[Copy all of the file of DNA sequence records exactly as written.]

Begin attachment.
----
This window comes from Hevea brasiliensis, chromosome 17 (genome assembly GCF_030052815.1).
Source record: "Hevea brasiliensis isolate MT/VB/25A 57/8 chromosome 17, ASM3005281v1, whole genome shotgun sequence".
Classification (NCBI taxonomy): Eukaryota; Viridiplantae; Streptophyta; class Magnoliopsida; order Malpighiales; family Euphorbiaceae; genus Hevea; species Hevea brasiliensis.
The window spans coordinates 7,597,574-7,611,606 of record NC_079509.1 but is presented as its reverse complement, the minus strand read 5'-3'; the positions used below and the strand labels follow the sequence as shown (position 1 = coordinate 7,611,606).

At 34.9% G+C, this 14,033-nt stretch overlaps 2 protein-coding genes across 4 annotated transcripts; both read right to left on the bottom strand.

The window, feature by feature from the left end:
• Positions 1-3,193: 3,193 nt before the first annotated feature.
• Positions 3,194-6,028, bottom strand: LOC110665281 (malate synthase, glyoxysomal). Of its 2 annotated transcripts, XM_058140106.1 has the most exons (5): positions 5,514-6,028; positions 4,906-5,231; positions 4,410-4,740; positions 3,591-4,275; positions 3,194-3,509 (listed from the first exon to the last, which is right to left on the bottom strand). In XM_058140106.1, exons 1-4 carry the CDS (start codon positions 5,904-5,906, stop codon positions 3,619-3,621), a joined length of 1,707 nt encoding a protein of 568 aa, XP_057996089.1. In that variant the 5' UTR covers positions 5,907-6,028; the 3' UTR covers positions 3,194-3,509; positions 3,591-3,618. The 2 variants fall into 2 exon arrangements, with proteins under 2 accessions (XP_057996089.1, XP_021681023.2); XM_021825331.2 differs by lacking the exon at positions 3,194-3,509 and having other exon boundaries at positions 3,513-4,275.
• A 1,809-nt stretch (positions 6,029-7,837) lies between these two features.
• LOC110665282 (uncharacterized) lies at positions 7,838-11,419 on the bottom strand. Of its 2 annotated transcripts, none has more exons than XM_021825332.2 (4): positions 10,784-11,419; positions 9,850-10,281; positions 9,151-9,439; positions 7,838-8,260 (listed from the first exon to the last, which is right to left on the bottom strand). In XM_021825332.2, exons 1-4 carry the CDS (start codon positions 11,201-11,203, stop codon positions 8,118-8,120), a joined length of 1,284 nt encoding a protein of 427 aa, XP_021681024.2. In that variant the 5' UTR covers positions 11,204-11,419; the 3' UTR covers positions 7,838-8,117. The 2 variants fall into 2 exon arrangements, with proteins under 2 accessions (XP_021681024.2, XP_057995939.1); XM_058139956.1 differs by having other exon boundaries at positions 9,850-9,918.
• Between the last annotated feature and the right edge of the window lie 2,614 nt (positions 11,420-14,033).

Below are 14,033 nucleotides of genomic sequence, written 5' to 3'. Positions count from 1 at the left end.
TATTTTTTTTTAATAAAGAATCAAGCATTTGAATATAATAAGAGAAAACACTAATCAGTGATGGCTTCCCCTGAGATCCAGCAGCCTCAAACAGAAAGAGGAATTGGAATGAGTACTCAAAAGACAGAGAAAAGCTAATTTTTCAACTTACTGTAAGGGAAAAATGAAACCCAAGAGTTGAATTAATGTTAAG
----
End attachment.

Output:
This window comes from Hevea brasiliensis, chromosome 17 (genome assembly GCF_030052815.1).
Source record: "Hevea brasiliensis isolate MT/VB/25A 57/8 chromosome 17, ASM3005281v1, whole genome shotgun sequence".
Classification (NCBI taxonomy): Eukaryota; Viridiplantae; Streptophyta; class Magnoliopsida; order Malpighiales; family Euphorbiaceae; genus Hevea; species Hevea brasiliensis.
The window spans coordinates 7,597,574-7,611,606 of record NC_079509.1 but is presented as its reverse complement, the minus strand read 5'-3'; the positions used below and the strand labels follow the sequence as shown (position 1 = coordinate 7,611,606).

At 34.9% G+C, this 14,033-nt stretch overlaps 2 protein-coding genes across 4 annotated transcripts; both read right to left on the bottom strand.

The window, feature by feature from the left end:
• Positions 1-3,193: 3,193 nt before the first annotated feature.
• Positions 3,194-6,028, bottom strand: LOC110665281 (malate synthase, glyoxysomal). Of its 2 annotated transcripts, XM_058140106.1 has the most exons (5): positions 5,514-6,028; positions 4,906-5,231; positions 4,410-4,740; positions 3,591-4,275; positions 3,194-3,509 (listed from the first exon to the last, which is right to left on the bottom strand). In XM_058140106.1, exons 1-4 carry the CDS (start codon positions 5,904-5,906, stop codon positions 3,619-3,621), a joined length of 1,707 nt encoding a protein of 568 aa, XP_057996089.1. In that variant the 5' UTR covers positions 5,907-6,028; the 3' UTR covers positions 3,194-3,509; positions 3,591-3,618. The 2 variants fall into 2 exon arrangements, with proteins under 2 accessions (XP_057996089.1, XP_021681023.2); XM_021825331.2 differs by lacking the exon at positions 3,194-3,509 and having other exon boundaries at positions 3,513-4,275.
• A 1,809-nt stretch (positions 6,029-7,837) lies between these two features.
• LOC110665282 (uncharacterized) lies at positions 7,838-11,419 on the bottom strand. Of its 2 annotated transcripts, none has more exons than XM_021825332.2 (4): positions 10,784-11,419; positions 9,850-10,281; positions 9,151-9,439; positions 7,838-8,260 (listed from the first exon to the last, which is right to left on the bottom strand). In XM_021825332.2, exons 1-4 carry the CDS (start codon positions 11,201-11,203, stop codon positions 8,118-8,120), a joined length of 1,284 nt encoding a protein of 427 aa, XP_021681024.2. In that variant the 5' UTR covers positions 11,204-11,419; the 3' UTR covers positions 7,838-8,117. The 2 variants fall into 2 exon arrangements, with proteins under 2 accessions (XP_021681024.2, XP_057995939.1); XM_058139956.1 differs by having other exon boundaries at positions 9,850-9,918.
• Between the last annotated feature and the right edge of the window lie 2,614 nt (positions 11,420-14,033).

Below are 14,033 nucleotides of genomic sequence, written 5' to 3'. Positions count from 1 at the left end.
TATTTTTTTTTAATAAAGAATCAAGCATTTGAATATAATAAGAGAAAACACTAATCAGTGATGGCTTCCCCTGAGATCCAGCAGCCTCAAACAGAAAGAGGAATTGGAATGAGTACTCAAAAGACAGAGAAAAGCTAATTTTTCAACTTACTGTAAGGGAAAAATGAAACCCAAGAGTTGAATTAATGTTAAG